ICSA SLAMS TB REPORT SUGGESTING COMPENSATION LEVELS SHOULD BE CAPPED

31 OCTOBER 2019

 

ICSA Animal Health & Welfare chair Hugh Farrell has slammed a Department of Agriculture report that suggests TB compensation levels are set too high. “This report will make no sense to any farmer who has endured a TB outbreak. It is patently wrong to suggest the current levels of TB compensation amounts to more than the value of the animal. It is simply an incorrect calculation that does not take into consideration the overall financial impact of a TB breakdown,” he said.

The report was compiled by IGEES, is titled Spending Review 2019. Animal Health: TB Eradication and has been published on www.gov.ie under Spending Review 2019.

Commenting further Mr Farrell said, “Far from being overcompensated, farmers are short changed when it comes to TB compensation. In 2018 the contribution made by farmers to the TB Eradication Programme was €35.2m. This comprises an estimated €28m in bTB testing paid directly to private veterinary practitioners and €7m in disease levies. This 2018 figure of €35.2m shows a farmer contribution increase of 14.6% or €4.46m since 2012, whereas the total for On Farm Market Valuation (OVFM) and other supports such as the Hardship Grant and Income Supplement has increased by just 8% or €1.4m during that time. In short, farmers have paid and continue to pay more than their fair share.”

“In addition to their €35 million financial contribution, farmers also contribute a massive amount in terms of unpaid labour. ICSA have assessed the labour costs for farmers incurred in testing cattle to be in the order of €12.5 million. If account is taken of book work and other TB associated tasks the figure is even higher, making their real economic contribution closer to €50m annually.”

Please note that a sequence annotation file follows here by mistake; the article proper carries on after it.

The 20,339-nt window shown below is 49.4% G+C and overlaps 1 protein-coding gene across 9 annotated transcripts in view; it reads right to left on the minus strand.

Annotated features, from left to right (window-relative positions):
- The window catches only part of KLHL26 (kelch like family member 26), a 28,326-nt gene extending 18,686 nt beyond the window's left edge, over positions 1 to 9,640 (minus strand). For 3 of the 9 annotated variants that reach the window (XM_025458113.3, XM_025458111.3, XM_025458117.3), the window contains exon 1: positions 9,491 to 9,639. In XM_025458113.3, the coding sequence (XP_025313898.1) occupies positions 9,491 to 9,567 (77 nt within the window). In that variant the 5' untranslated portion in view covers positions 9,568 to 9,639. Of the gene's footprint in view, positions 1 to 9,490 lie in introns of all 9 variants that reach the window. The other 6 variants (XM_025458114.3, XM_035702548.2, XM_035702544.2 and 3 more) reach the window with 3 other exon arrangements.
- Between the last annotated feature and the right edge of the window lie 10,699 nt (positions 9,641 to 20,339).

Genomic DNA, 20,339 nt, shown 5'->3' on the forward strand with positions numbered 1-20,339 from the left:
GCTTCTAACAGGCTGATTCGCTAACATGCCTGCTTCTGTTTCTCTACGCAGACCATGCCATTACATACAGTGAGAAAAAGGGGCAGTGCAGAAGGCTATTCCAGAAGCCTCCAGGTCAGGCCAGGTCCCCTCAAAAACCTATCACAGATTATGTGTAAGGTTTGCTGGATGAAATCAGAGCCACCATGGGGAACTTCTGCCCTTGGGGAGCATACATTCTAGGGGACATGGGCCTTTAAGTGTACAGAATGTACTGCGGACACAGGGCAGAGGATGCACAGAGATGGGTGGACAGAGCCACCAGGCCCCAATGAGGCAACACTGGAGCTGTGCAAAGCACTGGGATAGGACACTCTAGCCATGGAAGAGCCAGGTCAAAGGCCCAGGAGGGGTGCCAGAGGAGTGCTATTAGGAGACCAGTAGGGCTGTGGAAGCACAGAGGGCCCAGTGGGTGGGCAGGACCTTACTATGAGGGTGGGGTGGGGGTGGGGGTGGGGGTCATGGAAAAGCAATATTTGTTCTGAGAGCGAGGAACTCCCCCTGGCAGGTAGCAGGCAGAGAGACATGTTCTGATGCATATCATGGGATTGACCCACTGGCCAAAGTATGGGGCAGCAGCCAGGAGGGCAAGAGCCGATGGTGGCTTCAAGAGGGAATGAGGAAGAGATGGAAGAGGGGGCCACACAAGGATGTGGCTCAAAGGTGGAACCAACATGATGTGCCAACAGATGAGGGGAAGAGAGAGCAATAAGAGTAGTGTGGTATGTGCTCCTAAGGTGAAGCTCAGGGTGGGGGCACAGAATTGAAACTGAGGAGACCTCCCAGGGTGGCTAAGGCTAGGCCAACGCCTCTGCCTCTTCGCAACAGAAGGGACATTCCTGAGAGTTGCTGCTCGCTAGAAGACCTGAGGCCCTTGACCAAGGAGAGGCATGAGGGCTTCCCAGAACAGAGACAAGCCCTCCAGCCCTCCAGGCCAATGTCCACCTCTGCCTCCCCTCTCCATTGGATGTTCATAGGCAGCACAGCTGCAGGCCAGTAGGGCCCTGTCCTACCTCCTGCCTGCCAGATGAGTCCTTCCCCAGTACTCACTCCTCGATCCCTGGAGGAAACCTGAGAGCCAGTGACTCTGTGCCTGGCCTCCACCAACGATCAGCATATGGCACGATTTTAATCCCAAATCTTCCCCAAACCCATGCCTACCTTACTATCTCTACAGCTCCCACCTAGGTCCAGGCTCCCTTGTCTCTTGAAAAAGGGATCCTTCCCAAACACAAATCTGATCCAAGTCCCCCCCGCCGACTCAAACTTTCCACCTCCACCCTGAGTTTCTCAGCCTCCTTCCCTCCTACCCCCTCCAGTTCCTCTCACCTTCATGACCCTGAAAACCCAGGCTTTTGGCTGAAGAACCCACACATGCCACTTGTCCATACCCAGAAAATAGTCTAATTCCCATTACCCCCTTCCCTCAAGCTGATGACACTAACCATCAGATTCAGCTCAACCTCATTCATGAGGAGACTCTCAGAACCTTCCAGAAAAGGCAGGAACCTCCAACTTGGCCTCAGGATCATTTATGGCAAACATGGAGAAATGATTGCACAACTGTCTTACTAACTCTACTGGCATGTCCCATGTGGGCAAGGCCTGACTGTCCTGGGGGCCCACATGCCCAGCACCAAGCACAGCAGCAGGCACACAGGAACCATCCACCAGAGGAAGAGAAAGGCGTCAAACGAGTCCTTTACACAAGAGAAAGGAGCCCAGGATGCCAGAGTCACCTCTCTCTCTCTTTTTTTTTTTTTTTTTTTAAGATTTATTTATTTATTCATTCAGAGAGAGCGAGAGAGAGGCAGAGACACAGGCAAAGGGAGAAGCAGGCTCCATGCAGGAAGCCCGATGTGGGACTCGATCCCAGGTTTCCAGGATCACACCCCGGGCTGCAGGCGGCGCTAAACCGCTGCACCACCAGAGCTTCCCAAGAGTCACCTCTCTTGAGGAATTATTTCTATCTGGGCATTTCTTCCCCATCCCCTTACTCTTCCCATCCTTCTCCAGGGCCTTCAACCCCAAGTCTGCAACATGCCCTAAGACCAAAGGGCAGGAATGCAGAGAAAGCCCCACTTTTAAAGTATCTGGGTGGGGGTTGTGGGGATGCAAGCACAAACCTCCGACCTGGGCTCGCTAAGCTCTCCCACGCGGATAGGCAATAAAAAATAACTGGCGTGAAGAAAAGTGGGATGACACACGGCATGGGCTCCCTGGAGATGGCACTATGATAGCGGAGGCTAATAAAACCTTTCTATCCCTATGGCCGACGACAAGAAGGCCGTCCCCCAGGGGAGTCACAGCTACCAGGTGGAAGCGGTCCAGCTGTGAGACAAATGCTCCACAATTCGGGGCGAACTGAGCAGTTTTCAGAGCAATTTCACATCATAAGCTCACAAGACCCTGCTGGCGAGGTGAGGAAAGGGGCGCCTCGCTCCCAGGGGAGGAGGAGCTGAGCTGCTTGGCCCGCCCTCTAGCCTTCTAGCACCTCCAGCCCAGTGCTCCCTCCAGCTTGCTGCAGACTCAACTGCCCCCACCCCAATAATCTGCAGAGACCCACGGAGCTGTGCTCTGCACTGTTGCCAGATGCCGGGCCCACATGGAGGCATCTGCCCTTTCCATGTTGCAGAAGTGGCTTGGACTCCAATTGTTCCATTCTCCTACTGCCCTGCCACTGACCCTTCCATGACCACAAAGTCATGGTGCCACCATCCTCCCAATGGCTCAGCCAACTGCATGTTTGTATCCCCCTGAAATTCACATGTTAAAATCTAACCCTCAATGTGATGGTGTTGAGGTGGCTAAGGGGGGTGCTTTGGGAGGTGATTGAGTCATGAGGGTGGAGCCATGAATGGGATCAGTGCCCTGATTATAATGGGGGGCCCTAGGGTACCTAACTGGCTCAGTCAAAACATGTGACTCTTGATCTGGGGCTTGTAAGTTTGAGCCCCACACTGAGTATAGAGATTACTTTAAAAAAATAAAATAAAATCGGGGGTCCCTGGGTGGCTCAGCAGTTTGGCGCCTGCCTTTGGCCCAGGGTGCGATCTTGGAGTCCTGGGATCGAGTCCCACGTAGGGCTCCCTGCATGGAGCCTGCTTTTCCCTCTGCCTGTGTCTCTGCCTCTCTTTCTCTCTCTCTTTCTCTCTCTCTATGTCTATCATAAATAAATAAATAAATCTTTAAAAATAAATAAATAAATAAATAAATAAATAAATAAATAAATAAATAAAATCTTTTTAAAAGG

“Meanwhile, as well as the €25m farmers paid to veterinary practitioners in 2018, DAFM staffing costs are estimated at €28m, all while farmer labour is valued at zero. The point is that no TB strategy will be acceptable or workable unless compensation is seen to be fair. And if cost cutting is required, it needs to come from elsewhere.”

ICSA would take exception with the notion that compensation levels have to “counteract the moral hazard of potentially encouraging excessive risk taking behaviour.” No farmer wants to get TB and no farmer believes they could ever possibly be better off following a TB outbreak. Not only is it a struggle to get the true value of your lost animals but the limitations imposed on your ability to trade, to buy and sell when you normally would, to try to run your enterprise with limited cashflow all make this a preposterous allegation.”

The TB Forum must be reconvened to examine these conclusions. It is unfortunate that any credence was given to the notion that less than 100% compensation can be considered the optimum strategy for TB eradication and ICSA will be opposing this at every level.”

ENDS